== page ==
This Discourse, like that which we noticed from Mr Clough some time since, is a sensible and manly performance, and will doubtless exert a good influence. Its great design, like that of the former, is to advocate and establish the principles of christian liberty. The principles of action in religious bodies, he says, are two; force and choice; and having shown at length that force is unwarrantable and mischievous, he proceeds to prove that choice or free assent, is the only legitimate ground for Christians ; that is, as he explains it, none are to be required to believe or to do any thing concerning religion, except as they are persuaded to it by their own free and unbiassed understanding of the sacred word. This is the great principle on which the Reformation proceeded; to be preferred to the other, because it annihilates dominion over conscience; because it destroys the foundation of persecution; because it is productive of a higher state of piety and devotion; because it is the only system on which all Christians can be united in one body. The objections, that if this principle prevails all regular order and discipline will be destroyed and confusion ensue, and that it will open a door for every heretical opinion and the complete corruption of the gospel, are satisfactorily answered, and the Discourse closes with the following paragraph.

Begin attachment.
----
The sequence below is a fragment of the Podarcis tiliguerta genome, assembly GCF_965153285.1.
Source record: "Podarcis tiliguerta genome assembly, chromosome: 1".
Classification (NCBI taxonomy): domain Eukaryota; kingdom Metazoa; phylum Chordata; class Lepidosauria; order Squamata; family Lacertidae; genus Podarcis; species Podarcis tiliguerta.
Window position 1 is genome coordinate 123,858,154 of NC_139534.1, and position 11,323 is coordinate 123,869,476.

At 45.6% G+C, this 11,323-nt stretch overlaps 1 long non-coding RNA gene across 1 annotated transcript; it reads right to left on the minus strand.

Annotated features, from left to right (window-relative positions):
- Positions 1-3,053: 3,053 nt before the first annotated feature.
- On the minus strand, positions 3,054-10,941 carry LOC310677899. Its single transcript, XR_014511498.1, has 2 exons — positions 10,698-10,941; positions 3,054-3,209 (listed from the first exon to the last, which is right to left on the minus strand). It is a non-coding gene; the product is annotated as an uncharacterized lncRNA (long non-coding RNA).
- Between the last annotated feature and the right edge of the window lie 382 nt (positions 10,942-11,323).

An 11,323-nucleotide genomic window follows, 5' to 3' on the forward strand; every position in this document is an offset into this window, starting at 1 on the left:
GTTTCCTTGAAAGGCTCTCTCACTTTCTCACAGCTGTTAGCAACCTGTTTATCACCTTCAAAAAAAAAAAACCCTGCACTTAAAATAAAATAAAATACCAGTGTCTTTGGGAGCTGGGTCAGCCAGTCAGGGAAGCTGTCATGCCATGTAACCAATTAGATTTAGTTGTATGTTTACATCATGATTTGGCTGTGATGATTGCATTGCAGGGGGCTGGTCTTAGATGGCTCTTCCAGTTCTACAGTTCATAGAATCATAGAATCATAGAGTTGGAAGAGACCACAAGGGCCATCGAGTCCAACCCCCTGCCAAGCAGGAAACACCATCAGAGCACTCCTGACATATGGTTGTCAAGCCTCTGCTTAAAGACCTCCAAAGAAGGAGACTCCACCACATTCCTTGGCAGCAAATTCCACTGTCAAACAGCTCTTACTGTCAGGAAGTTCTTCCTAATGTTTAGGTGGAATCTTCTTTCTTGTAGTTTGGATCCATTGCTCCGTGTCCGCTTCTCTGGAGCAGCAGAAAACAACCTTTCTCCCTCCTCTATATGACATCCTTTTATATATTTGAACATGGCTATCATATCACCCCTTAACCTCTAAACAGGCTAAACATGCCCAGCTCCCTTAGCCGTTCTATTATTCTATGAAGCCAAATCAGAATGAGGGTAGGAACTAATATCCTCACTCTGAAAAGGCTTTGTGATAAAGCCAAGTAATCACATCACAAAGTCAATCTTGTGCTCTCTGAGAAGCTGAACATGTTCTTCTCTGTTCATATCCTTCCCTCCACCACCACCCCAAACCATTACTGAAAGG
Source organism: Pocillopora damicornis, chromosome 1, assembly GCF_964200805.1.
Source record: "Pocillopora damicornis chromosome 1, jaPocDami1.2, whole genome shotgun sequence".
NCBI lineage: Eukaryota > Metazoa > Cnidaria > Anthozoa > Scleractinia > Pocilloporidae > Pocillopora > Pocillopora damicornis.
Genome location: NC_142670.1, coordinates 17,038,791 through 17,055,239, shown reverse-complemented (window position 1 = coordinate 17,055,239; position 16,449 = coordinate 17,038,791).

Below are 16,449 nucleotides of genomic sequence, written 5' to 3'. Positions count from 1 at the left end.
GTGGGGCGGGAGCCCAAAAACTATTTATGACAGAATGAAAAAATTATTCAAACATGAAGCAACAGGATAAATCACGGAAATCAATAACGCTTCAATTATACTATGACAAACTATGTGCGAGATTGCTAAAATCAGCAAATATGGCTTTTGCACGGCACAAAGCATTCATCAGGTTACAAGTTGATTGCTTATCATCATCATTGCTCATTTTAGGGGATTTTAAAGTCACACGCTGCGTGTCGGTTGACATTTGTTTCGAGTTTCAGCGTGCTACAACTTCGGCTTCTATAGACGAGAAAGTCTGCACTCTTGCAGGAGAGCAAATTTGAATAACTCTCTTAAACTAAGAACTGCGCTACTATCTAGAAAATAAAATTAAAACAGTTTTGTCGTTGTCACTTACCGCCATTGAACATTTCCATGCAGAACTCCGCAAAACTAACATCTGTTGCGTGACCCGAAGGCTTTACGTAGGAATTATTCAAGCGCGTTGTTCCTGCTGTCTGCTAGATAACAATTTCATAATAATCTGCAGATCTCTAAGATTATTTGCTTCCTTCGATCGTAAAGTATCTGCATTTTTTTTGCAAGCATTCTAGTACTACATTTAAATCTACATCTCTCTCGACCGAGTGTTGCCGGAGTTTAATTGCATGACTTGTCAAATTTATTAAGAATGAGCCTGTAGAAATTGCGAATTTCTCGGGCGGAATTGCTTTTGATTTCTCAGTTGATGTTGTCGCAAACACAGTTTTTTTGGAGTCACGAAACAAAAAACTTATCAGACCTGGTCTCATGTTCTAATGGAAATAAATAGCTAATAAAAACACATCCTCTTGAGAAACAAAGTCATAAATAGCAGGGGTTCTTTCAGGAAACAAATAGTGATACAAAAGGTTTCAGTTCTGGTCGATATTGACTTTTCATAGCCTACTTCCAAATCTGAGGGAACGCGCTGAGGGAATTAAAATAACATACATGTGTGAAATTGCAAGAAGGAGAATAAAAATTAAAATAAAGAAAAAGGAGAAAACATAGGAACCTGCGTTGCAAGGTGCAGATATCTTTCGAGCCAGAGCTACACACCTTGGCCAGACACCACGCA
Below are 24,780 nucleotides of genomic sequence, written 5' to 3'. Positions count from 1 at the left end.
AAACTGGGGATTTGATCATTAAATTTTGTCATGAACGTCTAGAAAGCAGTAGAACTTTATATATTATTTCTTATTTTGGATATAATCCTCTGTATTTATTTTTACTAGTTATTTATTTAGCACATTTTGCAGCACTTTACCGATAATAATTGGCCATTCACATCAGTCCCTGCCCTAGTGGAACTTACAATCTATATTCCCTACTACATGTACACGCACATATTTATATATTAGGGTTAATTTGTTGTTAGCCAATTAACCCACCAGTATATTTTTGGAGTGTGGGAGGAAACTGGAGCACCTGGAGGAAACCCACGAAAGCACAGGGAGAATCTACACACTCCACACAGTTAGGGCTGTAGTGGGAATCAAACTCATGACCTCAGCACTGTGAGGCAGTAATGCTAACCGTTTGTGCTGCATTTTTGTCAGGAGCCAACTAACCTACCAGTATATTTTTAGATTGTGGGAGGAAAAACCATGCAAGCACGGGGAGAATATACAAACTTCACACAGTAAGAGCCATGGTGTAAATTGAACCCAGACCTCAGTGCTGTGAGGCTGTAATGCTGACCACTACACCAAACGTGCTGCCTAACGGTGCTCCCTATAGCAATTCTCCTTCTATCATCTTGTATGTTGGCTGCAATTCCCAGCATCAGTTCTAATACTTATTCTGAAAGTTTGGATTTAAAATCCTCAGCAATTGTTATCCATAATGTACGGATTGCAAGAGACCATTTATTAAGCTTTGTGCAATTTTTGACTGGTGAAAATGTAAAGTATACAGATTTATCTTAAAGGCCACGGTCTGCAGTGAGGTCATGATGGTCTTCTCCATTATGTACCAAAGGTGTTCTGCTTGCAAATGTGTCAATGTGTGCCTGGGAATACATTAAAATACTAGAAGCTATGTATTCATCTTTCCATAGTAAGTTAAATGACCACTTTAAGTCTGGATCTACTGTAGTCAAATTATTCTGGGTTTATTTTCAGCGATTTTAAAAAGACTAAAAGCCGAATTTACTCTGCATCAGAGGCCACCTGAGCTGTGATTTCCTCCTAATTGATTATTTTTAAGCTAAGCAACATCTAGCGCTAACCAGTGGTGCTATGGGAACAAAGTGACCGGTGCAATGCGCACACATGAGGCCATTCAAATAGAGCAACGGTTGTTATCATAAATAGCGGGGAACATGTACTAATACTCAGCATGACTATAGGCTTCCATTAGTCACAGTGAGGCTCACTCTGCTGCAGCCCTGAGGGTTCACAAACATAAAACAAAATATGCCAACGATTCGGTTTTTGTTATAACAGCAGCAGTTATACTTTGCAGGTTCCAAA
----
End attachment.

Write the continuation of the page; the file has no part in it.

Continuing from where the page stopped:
'My brethren, these are the great and glorious principles upon which all the churches in the Christian denomination are founded, and upon these principles we'have ever acted as a body. We embraced them from a conviction that they were just and equitable, and renouncing party spirit and sectarian domination, we gave to each other the right-hand of fellowship, and under many discouraging circumstances entered into the vineyard of the Lord, and by active diligence and persevering exertions, by the grace of God, we have reaped a rich and glorious harvest. Churches have been planted and multiplied in every State in the Union, and in the British Provinces of North America; the csperily of party feeling has been greatly softened, and Christianity presented to the world in a more amiable and lovely form. May we still go forward dictated [?] by the same spirit, and governed by the same principles. Let us stilt unite zeal with charity, and piety with liberality. Let us be conscientious and decided in our own sentiments and opinions, but let us respect the sentiments and opinions of our brethren, who conscientiously diner from us, remembering that we are all fallible and liable to err. May we keep the unity of the Spirit in the bond of peace, and the God of love and peace will dwell with us. Amen.'